September 14, 2017 9:37 am
Among the most common surgical procedures in small animal practice are those for sterilization and neutering. The goal of these procedures is both to prevent reproduction and to provide a net health benefit for the patient that may include avoiding the risks of reproduction, reducing the incidence of those disease that are more common in intact animals, and reducing behaviors associated with intact status that can lead to relinquishment.1-2
There are many variations on these procedures, and the specific techniques used by individual veterinarians seem to depend more on tradition, personal habit, and cultural preference than on explicit evaluation of the pros and cons from a scientific perspective.3 There is, however, research evidence concerning some of these procedures that we can use to make rational decisions about our choice of technique. We also can use this research to inform the recommendations we make to clients. Pet owners increasingly are aware that multiple alternatives exist, and they may come to us with strong opinions or misconceptions about the most appropriate procedure for their pets.
Most procedures are intended to prevent reproduction. Some also involve gonadectomy, which has a complex array of both beneficial and harmful effects that depend on breed, sex, age, timing of surgery, and many other factors. The long-term pros and cons of gonadectomy are controversial, and I have reviewed them in detail elsewhere.2 In brief, there appears to be a net health benefit for most female dogs and cats from neutering, though the details of the risks and benefits and the effect of the timing of neutering are variable. There is much less evidence for a net health benefit in neutering males, though there are other justifications for doing so. Here I will consider the relative advantages and disadvantages of different surgical sterilization and neutering options for females.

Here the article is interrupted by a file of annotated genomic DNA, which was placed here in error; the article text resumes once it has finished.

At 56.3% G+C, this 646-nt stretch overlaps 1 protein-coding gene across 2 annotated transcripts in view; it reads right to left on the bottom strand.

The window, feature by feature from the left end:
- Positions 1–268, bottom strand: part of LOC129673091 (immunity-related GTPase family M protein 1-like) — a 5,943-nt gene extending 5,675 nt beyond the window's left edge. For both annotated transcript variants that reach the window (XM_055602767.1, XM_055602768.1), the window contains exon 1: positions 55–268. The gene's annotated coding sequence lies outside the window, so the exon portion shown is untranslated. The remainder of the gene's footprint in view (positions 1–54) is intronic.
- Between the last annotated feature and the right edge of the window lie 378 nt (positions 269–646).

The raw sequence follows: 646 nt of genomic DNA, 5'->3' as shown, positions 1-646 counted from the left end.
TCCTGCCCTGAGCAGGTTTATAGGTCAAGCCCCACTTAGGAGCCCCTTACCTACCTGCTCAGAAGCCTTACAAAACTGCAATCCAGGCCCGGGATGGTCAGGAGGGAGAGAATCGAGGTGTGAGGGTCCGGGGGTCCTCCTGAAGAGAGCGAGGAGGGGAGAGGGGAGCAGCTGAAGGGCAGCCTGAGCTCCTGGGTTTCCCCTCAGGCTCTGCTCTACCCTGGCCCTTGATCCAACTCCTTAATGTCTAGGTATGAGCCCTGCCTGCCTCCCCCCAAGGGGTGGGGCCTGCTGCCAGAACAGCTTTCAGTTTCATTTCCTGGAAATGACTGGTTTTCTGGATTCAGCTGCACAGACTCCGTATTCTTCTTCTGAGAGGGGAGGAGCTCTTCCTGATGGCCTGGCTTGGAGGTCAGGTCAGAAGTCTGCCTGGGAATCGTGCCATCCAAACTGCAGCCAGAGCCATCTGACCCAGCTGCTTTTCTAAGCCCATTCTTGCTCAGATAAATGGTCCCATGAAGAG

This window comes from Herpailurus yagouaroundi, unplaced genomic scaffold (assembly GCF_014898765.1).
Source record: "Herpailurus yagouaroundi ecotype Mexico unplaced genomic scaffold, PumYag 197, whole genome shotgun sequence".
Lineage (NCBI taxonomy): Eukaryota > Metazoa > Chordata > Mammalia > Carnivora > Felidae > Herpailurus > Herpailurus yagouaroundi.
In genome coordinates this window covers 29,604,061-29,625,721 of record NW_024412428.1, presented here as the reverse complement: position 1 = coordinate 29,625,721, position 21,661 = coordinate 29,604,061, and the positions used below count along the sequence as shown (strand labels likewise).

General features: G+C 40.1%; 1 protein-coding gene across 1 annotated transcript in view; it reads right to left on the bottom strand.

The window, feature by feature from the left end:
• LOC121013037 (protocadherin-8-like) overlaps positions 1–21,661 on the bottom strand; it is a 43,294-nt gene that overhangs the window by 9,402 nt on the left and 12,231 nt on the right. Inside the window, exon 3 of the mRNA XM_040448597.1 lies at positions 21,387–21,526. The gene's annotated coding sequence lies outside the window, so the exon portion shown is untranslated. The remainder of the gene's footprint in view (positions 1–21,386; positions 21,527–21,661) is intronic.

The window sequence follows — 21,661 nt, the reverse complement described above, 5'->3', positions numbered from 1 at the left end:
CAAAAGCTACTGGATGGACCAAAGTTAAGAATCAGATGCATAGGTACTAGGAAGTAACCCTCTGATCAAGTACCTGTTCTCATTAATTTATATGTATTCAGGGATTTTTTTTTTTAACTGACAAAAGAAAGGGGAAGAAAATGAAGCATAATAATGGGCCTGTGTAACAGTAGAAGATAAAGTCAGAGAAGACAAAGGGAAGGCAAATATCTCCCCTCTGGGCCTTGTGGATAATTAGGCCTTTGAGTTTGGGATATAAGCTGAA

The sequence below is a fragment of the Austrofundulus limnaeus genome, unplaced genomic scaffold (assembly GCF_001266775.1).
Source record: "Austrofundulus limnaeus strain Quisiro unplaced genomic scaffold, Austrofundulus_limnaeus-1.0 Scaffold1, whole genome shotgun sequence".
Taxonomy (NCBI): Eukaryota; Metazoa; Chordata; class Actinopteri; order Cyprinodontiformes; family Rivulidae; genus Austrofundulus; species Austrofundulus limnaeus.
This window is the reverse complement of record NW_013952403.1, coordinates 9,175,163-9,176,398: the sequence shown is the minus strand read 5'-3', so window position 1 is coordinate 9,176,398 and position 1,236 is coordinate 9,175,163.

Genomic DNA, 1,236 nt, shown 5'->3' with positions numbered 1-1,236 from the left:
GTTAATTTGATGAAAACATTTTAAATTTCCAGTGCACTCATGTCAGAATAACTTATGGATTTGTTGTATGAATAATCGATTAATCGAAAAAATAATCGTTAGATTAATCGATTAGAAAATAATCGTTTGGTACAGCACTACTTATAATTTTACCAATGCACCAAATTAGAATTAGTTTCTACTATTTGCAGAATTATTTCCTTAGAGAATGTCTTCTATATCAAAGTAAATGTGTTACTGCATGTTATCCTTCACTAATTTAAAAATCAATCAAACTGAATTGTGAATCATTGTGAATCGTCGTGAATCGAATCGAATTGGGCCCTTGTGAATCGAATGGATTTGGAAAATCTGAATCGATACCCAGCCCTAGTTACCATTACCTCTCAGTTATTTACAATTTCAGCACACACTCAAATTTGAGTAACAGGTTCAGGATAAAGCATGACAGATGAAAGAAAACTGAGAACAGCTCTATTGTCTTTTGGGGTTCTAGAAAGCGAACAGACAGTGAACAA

Ventral midline ovariohysterectomy (OVH) is considered an effective technique for sterilization and neutering of both dogs and cats with very low complication rates when performed by surgeons that are experienced with this procedure.4-6 There are many minor variations with no research evidence comparing the relative merits of most.
One exception is the flank approach to OVH, which is preferred in some countries for cats and small dogs. There are theoretical advantages and disadvantages to this approach, and research evidence comparing flank and midline approaches is mixed. Some comparisons suggest it’s faster with fewer complications,7 but other studies find no difference,8 and some indicate more discomfort associated with it.9-10 Access to both ovaries is more difficult with this approach unless bilateral flank incisions are made, which significantly complicates the procedure, and hysterectomy can be difficult by this method.11 The flank and midline methods both achieve the goal of gonadectomy and sterilization.
Traditionally, OVH has been preferred in the U.S., while ovariectomy (OVE) is the more common choice in some other countries.12 Both techniques are equally effective at achieving gonadectomy and preventing mammary carcinoma and pyometra.12-14 Some studies have suggested that OVE is less painful than OVH15; however, other studies have not identified any difference in postoperative pain or other complications.10,16